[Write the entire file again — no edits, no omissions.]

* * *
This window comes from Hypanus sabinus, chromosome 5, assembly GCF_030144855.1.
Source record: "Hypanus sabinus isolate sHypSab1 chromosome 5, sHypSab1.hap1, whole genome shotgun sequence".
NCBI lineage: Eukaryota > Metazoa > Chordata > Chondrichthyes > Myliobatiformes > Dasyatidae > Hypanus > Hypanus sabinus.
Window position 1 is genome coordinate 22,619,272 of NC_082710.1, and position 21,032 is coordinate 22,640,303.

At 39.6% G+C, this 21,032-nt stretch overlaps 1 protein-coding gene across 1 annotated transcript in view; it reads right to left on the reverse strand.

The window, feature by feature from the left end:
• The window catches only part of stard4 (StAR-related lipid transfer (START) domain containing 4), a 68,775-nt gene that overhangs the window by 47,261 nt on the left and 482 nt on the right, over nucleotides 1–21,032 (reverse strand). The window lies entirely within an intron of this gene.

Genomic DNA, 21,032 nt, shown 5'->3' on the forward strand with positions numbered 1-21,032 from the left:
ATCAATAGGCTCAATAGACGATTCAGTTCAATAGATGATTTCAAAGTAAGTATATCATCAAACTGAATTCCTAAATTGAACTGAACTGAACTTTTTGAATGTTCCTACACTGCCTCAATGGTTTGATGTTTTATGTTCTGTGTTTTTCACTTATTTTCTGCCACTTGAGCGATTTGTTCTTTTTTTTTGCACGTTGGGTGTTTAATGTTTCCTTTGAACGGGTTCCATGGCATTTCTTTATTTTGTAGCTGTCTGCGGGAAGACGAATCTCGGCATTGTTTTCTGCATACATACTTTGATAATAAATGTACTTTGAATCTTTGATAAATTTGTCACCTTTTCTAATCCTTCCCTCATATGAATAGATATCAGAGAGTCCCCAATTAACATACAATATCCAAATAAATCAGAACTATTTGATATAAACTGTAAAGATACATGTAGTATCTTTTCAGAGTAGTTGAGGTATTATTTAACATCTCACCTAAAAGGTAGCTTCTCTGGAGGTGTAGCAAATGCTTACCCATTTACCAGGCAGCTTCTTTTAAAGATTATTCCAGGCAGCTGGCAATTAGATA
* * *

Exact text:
This window comes from Hypanus sabinus, chromosome 5, assembly GCF_030144855.1.
Source record: "Hypanus sabinus isolate sHypSab1 chromosome 5, sHypSab1.hap1, whole genome shotgun sequence".
NCBI lineage: Eukaryota > Metazoa > Chordata > Chondrichthyes > Myliobatiformes > Dasyatidae > Hypanus > Hypanus sabinus.
Window position 1 is genome coordinate 22,619,272 of NC_082710.1, and position 21,032 is coordinate 22,640,303.

At 39.6% G+C, this 21,032-nt stretch overlaps 1 protein-coding gene across 1 annotated transcript in view; it reads right to left on the reverse strand.

The window, feature by feature from the left end:
• The window catches only part of stard4 (StAR-related lipid transfer (START) domain containing 4), a 68,775-nt gene that overhangs the window by 47,261 nt on the left and 482 nt on the right, over nucleotides 1–21,032 (reverse strand). The window lies entirely within an intron of this gene.

Genomic DNA, 21,032 nt, shown 5'->3' on the forward strand with positions numbered 1-21,032 from the left:
ATCAATAGGCTCAATAGACGATTCAGTTCAATAGATGATTTCAAAGTAAGTATATCATCAAACTGAATTCCTAAATTGAACTGAACTGAACTTTTTGAATGTTCCTACACTGCCTCAATGGTTTGATGTTTTATGTTCTGTGTTTTTCACTTATTTTCTGCCACTTGAGCGATTTGTTCTTTTTTTTTGCACGTTGGGTGTTTAATGTTTCCTTTGAACGGGTTCCATGGCATTTCTTTATTTTGTAGCTGTCTGCGGGAAGACGAATCTCGGCATTGTTTTCTGCATACATACTTTGATAATAAATGTACTTTGAATCTTTGATAAATTTGTCACCTTTTCTAATCCTTCCCTCATATGAATAGATATCAGAGAGTCCCCAATTAACATACAATATCCAAATAAATCAGAACTATTTGATATAAACTGTAAAGATACATGTAGTATCTTTTCAGAGTAGTTGAGGTATTATTTAACATCTCACCTAAAAGGTAGCTTCTCTGGAGGTGTAGCAAATGCTTACCCATTTACCAGGCAGCTTCTTTTAAAGATTATTCCAGGCAGCTGGCAATTAGATA